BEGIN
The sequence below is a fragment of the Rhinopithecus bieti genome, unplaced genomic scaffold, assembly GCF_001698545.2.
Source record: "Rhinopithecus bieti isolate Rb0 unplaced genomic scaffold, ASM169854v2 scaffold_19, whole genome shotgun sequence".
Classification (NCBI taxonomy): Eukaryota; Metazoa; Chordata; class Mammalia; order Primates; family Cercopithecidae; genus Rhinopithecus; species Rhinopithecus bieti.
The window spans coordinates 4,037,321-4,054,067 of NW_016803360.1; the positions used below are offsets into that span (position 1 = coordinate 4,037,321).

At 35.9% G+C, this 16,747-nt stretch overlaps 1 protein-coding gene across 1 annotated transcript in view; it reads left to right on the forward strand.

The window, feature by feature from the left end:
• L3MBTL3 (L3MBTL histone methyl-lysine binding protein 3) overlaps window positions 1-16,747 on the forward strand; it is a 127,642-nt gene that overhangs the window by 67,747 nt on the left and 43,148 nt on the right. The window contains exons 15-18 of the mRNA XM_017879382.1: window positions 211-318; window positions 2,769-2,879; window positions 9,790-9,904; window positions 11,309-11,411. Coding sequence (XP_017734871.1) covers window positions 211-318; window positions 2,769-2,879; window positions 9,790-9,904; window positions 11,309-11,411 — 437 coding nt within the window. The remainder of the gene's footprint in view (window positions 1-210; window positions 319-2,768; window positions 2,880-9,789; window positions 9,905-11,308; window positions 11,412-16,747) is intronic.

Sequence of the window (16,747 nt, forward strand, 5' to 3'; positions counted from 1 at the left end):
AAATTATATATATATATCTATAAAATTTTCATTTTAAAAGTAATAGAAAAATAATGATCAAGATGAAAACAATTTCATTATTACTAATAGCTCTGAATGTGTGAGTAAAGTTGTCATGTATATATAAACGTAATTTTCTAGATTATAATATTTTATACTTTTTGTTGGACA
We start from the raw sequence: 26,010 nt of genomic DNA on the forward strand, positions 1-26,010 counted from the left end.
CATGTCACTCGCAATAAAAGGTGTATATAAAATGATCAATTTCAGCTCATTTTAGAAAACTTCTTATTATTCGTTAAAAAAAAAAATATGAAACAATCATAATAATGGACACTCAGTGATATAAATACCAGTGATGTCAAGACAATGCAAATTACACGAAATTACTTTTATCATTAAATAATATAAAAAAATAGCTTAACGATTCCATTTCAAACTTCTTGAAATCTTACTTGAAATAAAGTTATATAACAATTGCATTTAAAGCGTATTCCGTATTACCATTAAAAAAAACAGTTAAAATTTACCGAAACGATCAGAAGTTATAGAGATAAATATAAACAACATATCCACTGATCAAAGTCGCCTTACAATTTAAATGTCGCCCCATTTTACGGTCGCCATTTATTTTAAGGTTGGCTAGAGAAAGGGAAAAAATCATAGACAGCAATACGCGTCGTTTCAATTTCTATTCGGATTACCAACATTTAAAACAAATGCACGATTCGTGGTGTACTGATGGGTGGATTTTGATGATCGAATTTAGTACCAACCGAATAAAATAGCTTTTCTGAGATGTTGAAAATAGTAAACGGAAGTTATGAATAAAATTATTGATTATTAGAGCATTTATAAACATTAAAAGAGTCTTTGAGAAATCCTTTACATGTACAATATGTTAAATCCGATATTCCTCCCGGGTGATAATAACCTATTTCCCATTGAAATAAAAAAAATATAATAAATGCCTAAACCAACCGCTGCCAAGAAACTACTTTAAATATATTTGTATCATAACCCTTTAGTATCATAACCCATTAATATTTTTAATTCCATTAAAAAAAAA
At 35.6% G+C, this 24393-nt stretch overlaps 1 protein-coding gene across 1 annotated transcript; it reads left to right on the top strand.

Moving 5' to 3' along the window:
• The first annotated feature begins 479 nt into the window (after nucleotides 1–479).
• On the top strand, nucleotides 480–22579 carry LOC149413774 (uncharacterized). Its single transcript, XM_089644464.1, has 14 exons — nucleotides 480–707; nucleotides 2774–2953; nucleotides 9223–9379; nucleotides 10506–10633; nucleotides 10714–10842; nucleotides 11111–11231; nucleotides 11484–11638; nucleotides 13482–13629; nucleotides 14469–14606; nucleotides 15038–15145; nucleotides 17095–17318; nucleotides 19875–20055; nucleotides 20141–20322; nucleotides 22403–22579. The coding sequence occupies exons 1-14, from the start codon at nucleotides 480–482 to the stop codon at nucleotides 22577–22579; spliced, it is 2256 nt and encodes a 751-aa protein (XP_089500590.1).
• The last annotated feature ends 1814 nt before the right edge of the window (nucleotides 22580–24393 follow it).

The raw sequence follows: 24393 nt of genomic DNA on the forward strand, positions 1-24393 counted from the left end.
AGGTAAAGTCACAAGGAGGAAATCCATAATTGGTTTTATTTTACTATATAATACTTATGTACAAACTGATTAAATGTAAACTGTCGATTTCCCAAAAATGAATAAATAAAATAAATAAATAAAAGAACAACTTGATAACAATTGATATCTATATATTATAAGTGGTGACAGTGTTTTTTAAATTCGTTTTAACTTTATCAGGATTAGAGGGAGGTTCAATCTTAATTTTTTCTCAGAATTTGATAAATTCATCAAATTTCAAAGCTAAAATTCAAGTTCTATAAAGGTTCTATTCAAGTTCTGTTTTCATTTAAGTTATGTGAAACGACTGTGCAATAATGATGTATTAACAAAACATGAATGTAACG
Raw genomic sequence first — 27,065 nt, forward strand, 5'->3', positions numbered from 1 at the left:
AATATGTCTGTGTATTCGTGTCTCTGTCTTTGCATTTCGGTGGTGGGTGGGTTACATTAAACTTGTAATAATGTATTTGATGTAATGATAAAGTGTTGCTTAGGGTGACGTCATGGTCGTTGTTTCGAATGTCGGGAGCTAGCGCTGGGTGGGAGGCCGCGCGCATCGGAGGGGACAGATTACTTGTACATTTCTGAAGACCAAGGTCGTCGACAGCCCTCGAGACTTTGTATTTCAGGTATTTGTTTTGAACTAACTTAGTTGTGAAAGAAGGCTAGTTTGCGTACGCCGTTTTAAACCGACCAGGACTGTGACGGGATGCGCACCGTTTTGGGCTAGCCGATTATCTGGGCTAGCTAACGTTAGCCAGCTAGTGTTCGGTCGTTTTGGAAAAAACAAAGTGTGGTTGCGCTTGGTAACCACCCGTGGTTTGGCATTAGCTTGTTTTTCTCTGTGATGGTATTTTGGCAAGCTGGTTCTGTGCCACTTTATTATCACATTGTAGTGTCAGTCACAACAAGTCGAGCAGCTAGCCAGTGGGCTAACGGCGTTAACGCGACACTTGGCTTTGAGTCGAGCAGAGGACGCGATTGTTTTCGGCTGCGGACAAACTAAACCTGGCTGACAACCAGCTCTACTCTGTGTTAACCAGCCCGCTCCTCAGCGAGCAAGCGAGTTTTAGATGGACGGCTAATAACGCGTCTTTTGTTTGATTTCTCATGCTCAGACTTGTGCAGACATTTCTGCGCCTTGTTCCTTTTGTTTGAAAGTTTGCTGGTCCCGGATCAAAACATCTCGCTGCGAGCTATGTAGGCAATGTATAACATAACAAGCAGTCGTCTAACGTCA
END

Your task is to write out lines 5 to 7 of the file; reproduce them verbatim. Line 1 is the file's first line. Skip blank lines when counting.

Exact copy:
At 35.9% G+C, this 16,747-nt stretch overlaps 1 protein-coding gene across 1 annotated transcript in view; it reads left to right on the forward strand.

The window, feature by feature from the left end:
• L3MBTL3 (L3MBTL histone methyl-lysine binding protein 3) overlaps window positions 1-16,747 on the forward strand; it is a 127,642-nt gene that overhangs the window by 67,747 nt on the left and 43,148 nt on the right. The window contains exons 15-18 of the mRNA XM_017879382.1: window positions 211-318; window positions 2,769-2,879; window positions 9,790-9,904; window positions 11,309-11,411. Coding sequence (XP_017734871.1) covers window positions 211-318; window positions 2,769-2,879; window positions 9,790-9,904; window positions 11,309-11,411 — 437 coding nt within the window. The remainder of the gene's footprint in view (window positions 1-210; window positions 319-2,768; window positions 2,880-9,789; window positions 9,905-11,308; window positions 11,412-16,747) is intronic.